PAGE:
You know what? No. I don’t care how breathtakingly beautiful you’ve declared your character to be. It doesn’t mean my character is going to fall all over him or herself with lust just because Sapphyre’s hips are swaying by. Likewise, your half-demon isn’t going to make my paladin cringe away because he’s radiating malevolence. Want my character to fear yours? Build up a reputation IC with the terrible things you’ve done. (This doesn’t, by the way, mean threatening Elly Langston and loosing your demons on Reese. That just gets your ass thrown out of the Pig.)

One’s eyes can’t plumb the depths of other players’ souls and know their deepest fears without their permission. Nor do passersby need to perk up at the aura of happiness Sparrkles exudes just because her description says so, or feel their fears assuaged by the comforting presence of the elf standing beside them at the mailbox. It’s a form of godmoding, and it’s NOT OKAY.

But what if you have a character who does exhibit one of these traits?  Give your fellow players the option of reacting. Try rewording it with “might” or “if” — “People who are sensitive to magic might notice the sharp smell of the arcane surrounding Jaina.”  “If someone is sensitive to demonic taint, they might feel a sudden flare of it when Joe passes by.”  But anything beyond that — mind-reading, mood altering, etc — needs to be worked out OOCly with the people you’re RPing with first.  If they agree to grant your character any insights, excellent!  But if they don’t, it’s something you need to respect as well.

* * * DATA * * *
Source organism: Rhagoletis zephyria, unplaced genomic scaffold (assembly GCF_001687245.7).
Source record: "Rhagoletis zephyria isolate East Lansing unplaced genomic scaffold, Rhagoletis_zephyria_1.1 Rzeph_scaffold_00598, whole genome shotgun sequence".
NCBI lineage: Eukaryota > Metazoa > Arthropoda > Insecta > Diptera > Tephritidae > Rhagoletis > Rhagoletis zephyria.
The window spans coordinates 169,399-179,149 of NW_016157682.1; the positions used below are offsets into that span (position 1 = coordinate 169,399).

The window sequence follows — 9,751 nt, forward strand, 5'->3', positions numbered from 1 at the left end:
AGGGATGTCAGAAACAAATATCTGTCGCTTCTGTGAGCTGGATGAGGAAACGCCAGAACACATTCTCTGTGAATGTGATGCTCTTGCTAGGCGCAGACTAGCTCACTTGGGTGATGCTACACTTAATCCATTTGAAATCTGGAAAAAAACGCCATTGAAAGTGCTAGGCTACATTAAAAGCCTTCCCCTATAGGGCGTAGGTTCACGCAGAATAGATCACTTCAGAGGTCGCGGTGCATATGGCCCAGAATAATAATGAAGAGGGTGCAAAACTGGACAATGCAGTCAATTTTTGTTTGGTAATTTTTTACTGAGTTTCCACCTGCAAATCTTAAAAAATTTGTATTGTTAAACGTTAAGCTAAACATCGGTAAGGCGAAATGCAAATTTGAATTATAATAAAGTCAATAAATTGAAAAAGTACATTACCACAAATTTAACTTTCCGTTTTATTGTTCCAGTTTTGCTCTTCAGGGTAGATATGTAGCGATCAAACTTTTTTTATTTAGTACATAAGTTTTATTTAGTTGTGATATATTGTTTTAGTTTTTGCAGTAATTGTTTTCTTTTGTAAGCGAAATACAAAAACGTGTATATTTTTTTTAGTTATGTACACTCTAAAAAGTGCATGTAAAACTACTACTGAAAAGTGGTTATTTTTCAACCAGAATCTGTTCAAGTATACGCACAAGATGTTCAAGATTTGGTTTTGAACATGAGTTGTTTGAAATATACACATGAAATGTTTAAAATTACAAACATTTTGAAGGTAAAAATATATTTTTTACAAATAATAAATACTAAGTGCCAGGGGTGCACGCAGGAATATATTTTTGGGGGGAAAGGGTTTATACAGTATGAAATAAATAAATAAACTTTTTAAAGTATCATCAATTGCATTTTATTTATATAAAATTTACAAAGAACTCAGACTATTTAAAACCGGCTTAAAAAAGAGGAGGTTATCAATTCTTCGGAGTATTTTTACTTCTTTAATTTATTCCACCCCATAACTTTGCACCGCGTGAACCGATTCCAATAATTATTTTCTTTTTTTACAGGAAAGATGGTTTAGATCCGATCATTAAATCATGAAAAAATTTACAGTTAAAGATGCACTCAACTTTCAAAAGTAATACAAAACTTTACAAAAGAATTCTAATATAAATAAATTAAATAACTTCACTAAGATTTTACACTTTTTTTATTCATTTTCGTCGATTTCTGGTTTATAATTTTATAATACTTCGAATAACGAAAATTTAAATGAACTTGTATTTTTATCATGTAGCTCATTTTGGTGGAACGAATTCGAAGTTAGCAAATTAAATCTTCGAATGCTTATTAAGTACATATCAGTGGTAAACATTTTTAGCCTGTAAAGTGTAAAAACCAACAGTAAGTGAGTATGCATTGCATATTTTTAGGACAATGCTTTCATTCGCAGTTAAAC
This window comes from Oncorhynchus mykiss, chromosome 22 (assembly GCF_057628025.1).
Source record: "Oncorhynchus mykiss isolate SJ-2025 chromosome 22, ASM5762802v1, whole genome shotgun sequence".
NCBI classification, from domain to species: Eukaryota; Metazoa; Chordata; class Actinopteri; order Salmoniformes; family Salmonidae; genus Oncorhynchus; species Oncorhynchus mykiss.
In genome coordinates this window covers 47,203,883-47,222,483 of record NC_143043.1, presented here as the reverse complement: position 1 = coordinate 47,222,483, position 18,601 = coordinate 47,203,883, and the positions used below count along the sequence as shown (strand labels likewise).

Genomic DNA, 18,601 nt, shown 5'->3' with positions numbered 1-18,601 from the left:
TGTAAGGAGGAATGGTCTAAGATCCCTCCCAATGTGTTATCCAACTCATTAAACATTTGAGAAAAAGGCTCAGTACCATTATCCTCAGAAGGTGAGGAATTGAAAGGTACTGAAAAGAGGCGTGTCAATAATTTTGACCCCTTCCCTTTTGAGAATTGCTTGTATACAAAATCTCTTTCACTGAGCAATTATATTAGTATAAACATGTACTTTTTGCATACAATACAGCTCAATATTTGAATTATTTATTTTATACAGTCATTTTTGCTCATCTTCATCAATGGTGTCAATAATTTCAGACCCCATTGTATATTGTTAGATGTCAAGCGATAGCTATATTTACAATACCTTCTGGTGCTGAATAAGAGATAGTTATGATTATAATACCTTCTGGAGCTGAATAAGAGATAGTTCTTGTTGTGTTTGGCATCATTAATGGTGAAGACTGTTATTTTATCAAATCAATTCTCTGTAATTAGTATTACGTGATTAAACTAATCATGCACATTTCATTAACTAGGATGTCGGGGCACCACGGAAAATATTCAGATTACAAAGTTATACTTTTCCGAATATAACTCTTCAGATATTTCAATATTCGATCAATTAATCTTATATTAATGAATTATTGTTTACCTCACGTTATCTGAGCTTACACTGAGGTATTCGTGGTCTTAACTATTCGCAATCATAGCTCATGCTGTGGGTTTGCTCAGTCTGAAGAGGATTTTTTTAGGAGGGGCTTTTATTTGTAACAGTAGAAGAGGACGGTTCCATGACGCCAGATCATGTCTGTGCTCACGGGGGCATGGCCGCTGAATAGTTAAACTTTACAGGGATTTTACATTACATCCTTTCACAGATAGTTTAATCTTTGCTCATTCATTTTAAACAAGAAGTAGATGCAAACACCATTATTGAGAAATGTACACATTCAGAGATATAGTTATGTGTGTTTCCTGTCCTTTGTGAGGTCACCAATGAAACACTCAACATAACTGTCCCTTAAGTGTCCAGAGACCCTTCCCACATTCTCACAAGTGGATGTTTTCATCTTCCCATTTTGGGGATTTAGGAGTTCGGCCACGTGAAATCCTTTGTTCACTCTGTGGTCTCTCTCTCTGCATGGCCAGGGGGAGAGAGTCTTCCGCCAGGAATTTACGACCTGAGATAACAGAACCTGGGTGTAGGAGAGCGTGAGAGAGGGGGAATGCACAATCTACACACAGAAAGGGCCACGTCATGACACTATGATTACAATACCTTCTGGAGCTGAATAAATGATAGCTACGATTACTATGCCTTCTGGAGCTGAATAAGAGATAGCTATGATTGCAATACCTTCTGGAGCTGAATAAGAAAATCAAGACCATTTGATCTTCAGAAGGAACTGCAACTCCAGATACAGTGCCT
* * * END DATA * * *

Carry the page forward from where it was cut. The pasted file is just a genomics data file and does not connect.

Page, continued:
All right, cats and kittens, that’s what I’ve got for RP description guidelines. What else would you add to that list? Any favorite RSPs to share?


2 Comments

Sean on June 2, 2009 at 5:19 pm.

I just want to second your comment, “Brevity is… wit”. The line I always quote is, “Every second someone spends reading your description is a second they’re not role-playing with you.”

Say what you need to say and get out. Descriptions aren’t a place to tell a story, even if you obey every other guideline.

Illi on June 2, 2009 at 6:55 pm.

Always loved this Flag I saw while PvPing Hordeside way back in the day…